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Airbag - All Rights Removed CD (album) cover

ALL RIGHTS REMOVED

Airbag

 

Neo-Prog

3.98 | 355 ratings

From Progarchives.com, the ultimate progressive rock music website

stefro
Prog Reviewer
3 stars After enjoying a modicum of international success with 2009's debut release 'Identity', Norwegian outfit Airbag returned in 2011 with this highly-successful follow-up, an album that garnered a crescendo of kudos across the progressive rock world, featured in many an end-of-year 'best of' poll and marked out the Scandanavian five- piece as one of the new shining lights of the genre. A bold, modernistic and highly-emotive effort, 'All Rights Removed' is a very interesting album indeed, one that forgoes the usual prog intricacies in favour of a strong alternative-rock streak, a moody, Radiohead-inspired atmospheric feel and Asle Torstrup's yearning vocals which finds the group experimenting with a kind of alternative pop-prog sound characterised much more by emotion than instrumentation. However, there is still much on 'All Rights Removed' that should appeal to fans of modern progressive rock, especially on the album's lengthy 'Homesick', a lengthy seventeen-minute piece which closes the album in a suitably epic style. 'Homesick' features all the major hallmarks of the anthemic Airbag sound, with crisply-strummed acoustic guitars, misty synthesizers and angular guitar solo's all poured into a slow-burning formula that starts slowly before eventually bursting into a grand instrumental finale topped of by Torstrup's powerful vocals. It's a stirring finale, though one that doesn't really come as any surprise considering that all six of this album's carefully-composed tunes sound remarkably similar, making 'All Rights Removed' the less impressive the more it moves along. Both the opening title-track and the album highlight 'White Walls' seem peeled from the same musical fruit, with slow acoustic beginnings making way for grand, rocked-up denouements, all the while accompanied by the same brooding ambience that permeates the entire album. Taken on their own, the individual tracks from 'All Rights Removed' are never less than impressive; however, in their refusal to budge stylistically from the anthemic formula, Airbag have seriously constricted themselves, producing a slick, maudlin yet ultimately rather repetitive twist on the modern prog sound. The addition of modern pop, metal and grunge elements makes for an intriguing listen, and there's no doubting that Airbag are an exciting proposition with a promising future. It will be extremely interesting to see what shape their next album take, with the commercial appeal of 'All Rights Removed' hinting towards a future less influenced by progressive rock than say grunge or alternative rock. Whatever path they choose, Airbag have at least shown a deft hand for emotive song-writing, a style which dominates an ambitious, darkly-hued but ultimately rather repetitive second album. We await their next move with genuine interest.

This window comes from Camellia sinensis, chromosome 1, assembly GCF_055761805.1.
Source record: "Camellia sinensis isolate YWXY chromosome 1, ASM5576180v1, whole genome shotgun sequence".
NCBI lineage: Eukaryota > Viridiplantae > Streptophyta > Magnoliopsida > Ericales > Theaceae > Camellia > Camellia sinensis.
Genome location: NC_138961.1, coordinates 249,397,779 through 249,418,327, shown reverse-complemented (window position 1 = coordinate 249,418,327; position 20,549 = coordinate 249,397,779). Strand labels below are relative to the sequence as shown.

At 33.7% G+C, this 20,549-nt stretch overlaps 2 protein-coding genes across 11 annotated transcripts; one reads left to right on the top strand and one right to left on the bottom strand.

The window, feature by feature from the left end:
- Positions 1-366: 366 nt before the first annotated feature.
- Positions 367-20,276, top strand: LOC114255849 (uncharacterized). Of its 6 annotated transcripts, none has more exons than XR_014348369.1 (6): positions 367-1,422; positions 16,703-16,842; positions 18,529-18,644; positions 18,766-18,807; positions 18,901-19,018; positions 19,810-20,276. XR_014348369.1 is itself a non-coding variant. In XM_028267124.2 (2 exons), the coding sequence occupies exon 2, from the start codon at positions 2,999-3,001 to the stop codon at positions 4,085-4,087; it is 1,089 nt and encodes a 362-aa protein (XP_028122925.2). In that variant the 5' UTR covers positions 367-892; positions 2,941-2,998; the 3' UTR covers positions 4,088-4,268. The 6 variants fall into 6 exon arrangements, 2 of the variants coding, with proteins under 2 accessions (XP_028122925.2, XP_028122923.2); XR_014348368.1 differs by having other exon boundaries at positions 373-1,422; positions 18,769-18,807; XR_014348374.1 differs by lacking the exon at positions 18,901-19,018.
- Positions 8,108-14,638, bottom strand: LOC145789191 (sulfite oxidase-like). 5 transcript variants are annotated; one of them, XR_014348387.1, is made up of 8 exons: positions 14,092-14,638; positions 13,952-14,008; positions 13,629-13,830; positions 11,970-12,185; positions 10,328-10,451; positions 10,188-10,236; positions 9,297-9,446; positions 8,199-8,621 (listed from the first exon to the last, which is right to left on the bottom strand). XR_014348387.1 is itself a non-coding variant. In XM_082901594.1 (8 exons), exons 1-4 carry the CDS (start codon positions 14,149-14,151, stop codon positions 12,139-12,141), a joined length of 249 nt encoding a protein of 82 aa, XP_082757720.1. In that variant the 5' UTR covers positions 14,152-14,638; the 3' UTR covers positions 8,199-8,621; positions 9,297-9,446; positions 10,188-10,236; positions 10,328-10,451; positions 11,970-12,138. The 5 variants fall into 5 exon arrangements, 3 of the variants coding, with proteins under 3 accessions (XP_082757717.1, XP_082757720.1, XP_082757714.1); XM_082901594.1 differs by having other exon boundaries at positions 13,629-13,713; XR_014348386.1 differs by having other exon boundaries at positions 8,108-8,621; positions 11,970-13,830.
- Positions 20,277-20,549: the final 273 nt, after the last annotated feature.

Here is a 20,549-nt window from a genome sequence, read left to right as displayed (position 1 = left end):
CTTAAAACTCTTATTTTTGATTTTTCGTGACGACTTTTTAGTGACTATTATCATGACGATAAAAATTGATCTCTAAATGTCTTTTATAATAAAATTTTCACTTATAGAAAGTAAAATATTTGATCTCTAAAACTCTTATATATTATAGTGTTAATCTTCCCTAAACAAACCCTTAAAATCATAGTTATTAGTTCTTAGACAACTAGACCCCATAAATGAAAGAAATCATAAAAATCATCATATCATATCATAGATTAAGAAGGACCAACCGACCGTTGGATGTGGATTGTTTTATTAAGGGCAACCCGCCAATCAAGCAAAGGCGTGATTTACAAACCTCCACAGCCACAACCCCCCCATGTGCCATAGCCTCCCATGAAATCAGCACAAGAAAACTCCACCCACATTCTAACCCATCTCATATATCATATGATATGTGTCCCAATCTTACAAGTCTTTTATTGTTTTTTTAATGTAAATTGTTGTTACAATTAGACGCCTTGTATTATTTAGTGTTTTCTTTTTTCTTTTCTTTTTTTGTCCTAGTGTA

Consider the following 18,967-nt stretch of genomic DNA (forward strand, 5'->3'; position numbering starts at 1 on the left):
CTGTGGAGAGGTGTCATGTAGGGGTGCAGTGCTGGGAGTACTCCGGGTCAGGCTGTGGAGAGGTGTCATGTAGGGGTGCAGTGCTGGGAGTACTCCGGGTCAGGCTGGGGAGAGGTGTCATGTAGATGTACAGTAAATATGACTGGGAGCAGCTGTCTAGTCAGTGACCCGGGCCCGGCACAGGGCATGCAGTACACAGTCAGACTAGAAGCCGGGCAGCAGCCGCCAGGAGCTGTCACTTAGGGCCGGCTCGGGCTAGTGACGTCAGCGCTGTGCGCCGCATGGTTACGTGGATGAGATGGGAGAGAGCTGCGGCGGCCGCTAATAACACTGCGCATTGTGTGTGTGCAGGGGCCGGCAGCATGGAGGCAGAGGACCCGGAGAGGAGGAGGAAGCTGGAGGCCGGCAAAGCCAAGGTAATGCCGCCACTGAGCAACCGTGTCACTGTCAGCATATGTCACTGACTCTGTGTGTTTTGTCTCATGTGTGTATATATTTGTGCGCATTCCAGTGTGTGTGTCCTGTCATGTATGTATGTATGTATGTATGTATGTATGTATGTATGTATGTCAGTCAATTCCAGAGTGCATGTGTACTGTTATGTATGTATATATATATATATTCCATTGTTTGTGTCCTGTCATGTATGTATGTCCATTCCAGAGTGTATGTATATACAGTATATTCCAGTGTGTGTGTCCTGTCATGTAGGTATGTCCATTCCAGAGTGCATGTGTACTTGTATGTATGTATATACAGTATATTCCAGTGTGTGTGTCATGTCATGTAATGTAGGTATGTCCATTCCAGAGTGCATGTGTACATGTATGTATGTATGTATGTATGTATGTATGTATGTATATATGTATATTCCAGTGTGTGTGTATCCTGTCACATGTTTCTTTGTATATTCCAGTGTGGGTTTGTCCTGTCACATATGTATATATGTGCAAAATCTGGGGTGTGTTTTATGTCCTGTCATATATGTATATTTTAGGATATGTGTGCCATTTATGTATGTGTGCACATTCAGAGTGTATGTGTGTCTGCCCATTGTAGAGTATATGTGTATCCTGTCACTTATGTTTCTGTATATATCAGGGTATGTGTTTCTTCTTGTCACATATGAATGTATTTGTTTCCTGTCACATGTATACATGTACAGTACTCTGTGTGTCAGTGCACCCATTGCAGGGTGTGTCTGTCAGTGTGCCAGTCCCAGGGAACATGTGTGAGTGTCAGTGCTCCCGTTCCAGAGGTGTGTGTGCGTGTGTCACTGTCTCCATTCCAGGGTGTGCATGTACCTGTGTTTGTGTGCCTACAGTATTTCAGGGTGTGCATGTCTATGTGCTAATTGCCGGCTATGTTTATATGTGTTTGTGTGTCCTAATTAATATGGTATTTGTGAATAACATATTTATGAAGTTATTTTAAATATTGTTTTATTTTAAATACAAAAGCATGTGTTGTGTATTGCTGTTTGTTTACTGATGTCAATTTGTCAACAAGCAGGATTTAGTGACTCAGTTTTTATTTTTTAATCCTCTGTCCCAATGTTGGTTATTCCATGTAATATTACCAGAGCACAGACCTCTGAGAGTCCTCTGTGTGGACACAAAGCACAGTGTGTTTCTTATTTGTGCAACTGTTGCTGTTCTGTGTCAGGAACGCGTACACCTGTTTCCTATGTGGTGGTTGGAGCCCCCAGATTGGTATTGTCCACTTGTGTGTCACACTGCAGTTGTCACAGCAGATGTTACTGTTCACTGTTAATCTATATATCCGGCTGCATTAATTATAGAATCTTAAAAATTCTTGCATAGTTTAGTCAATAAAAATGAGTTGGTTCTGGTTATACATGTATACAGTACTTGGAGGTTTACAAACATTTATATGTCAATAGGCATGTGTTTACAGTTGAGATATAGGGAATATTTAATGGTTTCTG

STEFAN TURNER, STOKE NEWINGTON, 2012

stefro | 3/5 |

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